Following the instructions, install the 7/16” studs, placing the shorter 2” long one in the upper rear mounting hole and the 2 ½” ones in the other three holes, using a good thread-locking compound on each. Next, place the three .700” spacers over the 2 ½“ studs, and the .275” thick spacer over the 2” stud. Then, using the lock nuts supplied, bolt the new mount down to 65 ft. lbs., starting with the 2” stud first.

Note: With all the “variances” built into Jeeps over the years, I suggest trial-fitting the new mount to your vehicle prior to bolting it to the gear. Mine required only slight filing of the rear cross member bolt hole to line up. Considering all the abuse my CJ has seen, I don’t find this unusual at all. Yours will probably line right up.

Big Daddy Offroad CJ Steering Box Bracket
Box and bracket installed
Big Daddy Offroad CJ Steering Box Bracket
Box and bracket installed

Next, bolt up the new mount to the frame. If your CJ still has the rear frame rail stud like mine, start with that first, and then allow the gear box to hang there while you get the power steering hoses started. Don’t tighten them yet. Using the new Grade 8 bolts and washers supplied, install the rest of the bolts using a small amount of thread-locker on each. When everything’s snug, torque all the bolts down to 55 ft. lbs. Now you’re done, right? Not quite!

Remember that big nut welded inside the Big Daddy mount? Well, the next step is to install the supplied 5/8” x 2 ½” bolt though the existing hole in the frame and into the side of the mount. Personally, I think this is the best feature of this product. Not only is the inherent weakness of the stock brackets completely eliminated, the attachment through the frame with this additional bolt significantly increases the clamping force in this area. As you can see in the photo, I went a step further when I built my front bumper using 3/8” steel runners down the side of the frame to help reinforce this area. To utilize the extra bolt, I simply removed the bumper, drilled a ¾” hole, and installed a 5/8” x 3 ½” bolt through the bumper, frame and mount. Super strong!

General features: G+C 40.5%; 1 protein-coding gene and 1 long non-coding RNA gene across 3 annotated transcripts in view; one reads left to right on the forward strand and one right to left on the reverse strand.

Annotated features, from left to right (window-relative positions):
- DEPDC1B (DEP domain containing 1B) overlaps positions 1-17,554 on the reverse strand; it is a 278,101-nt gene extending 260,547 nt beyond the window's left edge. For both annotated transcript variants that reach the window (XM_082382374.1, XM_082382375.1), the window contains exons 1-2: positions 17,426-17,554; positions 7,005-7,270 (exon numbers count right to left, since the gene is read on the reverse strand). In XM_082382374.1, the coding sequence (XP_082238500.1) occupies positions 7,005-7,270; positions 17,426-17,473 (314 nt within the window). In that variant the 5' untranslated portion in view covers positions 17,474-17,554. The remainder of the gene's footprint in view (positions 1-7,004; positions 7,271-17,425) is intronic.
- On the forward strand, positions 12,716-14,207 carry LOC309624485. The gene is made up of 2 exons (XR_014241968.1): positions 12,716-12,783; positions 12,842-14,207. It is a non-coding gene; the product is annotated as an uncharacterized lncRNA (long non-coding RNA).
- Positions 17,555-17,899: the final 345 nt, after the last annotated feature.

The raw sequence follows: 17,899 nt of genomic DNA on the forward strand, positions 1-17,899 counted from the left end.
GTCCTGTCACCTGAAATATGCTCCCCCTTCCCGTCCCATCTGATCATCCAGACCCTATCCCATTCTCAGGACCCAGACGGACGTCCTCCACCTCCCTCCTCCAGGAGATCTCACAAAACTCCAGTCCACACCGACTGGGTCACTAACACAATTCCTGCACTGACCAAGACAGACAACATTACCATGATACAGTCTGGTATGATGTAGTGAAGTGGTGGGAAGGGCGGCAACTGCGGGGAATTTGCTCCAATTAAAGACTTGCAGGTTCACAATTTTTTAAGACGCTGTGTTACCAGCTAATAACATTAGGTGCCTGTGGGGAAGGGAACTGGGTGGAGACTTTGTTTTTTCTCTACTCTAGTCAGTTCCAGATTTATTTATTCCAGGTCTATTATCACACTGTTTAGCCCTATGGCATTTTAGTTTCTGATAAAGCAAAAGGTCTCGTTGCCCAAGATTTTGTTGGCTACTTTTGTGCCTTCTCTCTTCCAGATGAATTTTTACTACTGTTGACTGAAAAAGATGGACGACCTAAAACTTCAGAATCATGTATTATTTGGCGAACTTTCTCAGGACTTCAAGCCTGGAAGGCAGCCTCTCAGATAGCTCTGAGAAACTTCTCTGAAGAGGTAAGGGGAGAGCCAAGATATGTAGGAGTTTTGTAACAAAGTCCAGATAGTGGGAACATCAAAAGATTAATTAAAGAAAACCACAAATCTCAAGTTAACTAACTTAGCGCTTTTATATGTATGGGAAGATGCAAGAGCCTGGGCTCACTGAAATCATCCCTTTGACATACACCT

Big Daddy Offroad CJ Steering Box Bracket
Bolt in frame
Big Daddy Offroad CJ Steering Box Bracket
Bolt through bumper

After this step, tighten the hoses, making sure they don’t rub on anything and reinstall the steering shaft, tie rod, and steering cross-brace if applicable.

Ok, it’s in, but how do we test it? We had lots of conversation about this, with ideas like intentionally running the CJ into boulders or hitting the Big Daddy Offroad Mount with a sledgehammer. But we weren’t really interested in the first choice and why ruin a perfectly good sledge? There’s no question that this mount is much, much stronger than the stock one, and with the extra 5/8” bolt, adds significant strength at the frame.

If you run a CJ with big tires, this one’s for you!

Looking to get a Big Daddy Offroad CJ Steering Box Bracket for your rig? Visit www.4x4rockshop.com

Big Daddy Offroad
710 Greensboro Road
High Point, NC 27260
Phone: (336) 454-5707
Email: Jeep@triad.rr.com



Jack Brinks

Jack Brinks is an avid four-wheeler and a contributor here at ROCKCRAWLER.com. Jack resides north of Houston, TX and frequents many events in the Southwest.

Contact Jack at jb77cj7@aol.com